If the Standing Orders Committee reports that the standing orders ought to be dispensed with, the House, by agreeing with the committee's resolution, gives the parties leave to proceed. Where any conditions are specified in the committee's report, the necessary compliance with them is required to be proved, in ordinary cases, before the committee on the bill,4 or, in some special cases, before the Examiners,5 or partly before the committee and partly before the Examiners.6 It is the practice of the House for its agreement to reports that the standing orders ought to be dispensed with to be given formally, without the need for a motion to be made.7

If the Standing Orders Committee reports that the standing orders ought not to be dispensed with, its decision is generally acquiesced to by the promoters, and is fatal to the bill. But in order to leave the question still open for consideration, the House agrees to those resolutions only which are favourable to the progress of bills, and passes no opinion upon the unfavourable reports, which are instead ordered to lie upon the Table.8 In 1986, the Standing Orders Committee declined to make a recommendation on whether the standing orders should be dispensed with, on the grounds that the matter ought to be decided by the House; and the House subsequently agreed to a dispensation.9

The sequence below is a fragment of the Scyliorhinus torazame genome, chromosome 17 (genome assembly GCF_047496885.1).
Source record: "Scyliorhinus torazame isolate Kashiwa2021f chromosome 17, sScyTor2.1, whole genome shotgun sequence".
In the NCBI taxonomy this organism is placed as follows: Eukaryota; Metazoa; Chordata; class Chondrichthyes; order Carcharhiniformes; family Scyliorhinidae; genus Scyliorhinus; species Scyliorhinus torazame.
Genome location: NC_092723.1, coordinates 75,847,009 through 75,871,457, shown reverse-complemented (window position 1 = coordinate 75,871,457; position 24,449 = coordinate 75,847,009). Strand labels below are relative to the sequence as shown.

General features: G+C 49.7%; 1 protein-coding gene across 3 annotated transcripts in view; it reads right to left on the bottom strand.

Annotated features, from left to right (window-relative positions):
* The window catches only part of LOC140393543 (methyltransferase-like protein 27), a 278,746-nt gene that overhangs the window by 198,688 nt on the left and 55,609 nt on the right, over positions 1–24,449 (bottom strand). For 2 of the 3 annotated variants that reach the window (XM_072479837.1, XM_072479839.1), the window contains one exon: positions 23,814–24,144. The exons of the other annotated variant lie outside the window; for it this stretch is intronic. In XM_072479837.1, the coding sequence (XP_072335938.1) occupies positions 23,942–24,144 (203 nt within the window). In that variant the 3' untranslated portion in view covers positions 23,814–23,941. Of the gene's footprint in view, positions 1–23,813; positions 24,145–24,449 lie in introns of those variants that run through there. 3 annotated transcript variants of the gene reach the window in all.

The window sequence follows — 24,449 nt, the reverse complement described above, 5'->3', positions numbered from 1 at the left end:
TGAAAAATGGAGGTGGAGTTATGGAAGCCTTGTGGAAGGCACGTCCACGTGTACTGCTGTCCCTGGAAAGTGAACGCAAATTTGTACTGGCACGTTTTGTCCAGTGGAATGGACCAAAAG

The Standing Orders Committee has on occasion made a special report to the House. In 1959, a special report in respect of the Humber Bridge Bill was made by the committee recommending that Standing Order 146, in so far as it related to the height of fences, should be re-examined.10 In the same session, the committee made a special report about a letter which had come to its attention in connection with its consideration of the British Transport Commission Bill.11 In 1976 the Examiners made a special report stating that they felt doubts as to the due construction of certain standing orders in relation to the British Transport Docks (Felixstowe) Bill and to a memorial complaining of non-compliance. In view of the complexity and unusual nature of the problems raised by the Examiners the committee embodied its conclusions in a special report.12


  1. 1. The minutes of speeches delivered before the Standing Orders Committee have been reported to the House and ordered to be printed, CJ (1985–86) 371.
  2. 2. Edinburgh and Perth Railway Bill, CJ (1847) 226, 293; Edinburgh and Northern Railway Bill, ibid (1849) 37, 48, 70; Great Central Railway (Grimsby Fish Dock) Bill, ibid (1912–13) 134, 155, 162.
  3. 3. CJ (1985–86) 345 (Channel Tunnel Bill); cf ibid (1900) 320 (Military Manoeuvres Bill).
  4. 4. CJ (1854) 78; ibid (1904) 38, ibid (1945–46) 169; ibid (1980–81) 333.
  5. 5. CJ (1849) 70 (as to deposit of amended notices); ibid (1849) 81, 84 (of estimate, etc); ibid (1886) 205 (of amended plans).
  6. 6. British Tramways (Extensions) Bill, CJ (1904) 99, 105.
  7. 7. Speaker's ruling, HC Deb (1988–89) 148, cc 509–10; for example, Votes and Proceedings, 20 November 2017.
  8. 8. Cardiff Bay Barrage (No 2) Bill, CJ (1990–91) 570.
  9. 9. CJ (1985–86) 371, 386–87.
  10. 10. CJ (1958–59) 205.
  11. 11. CJ (1958–59) 208.
  12. 12. CJ (1975–76) 195, 217–18.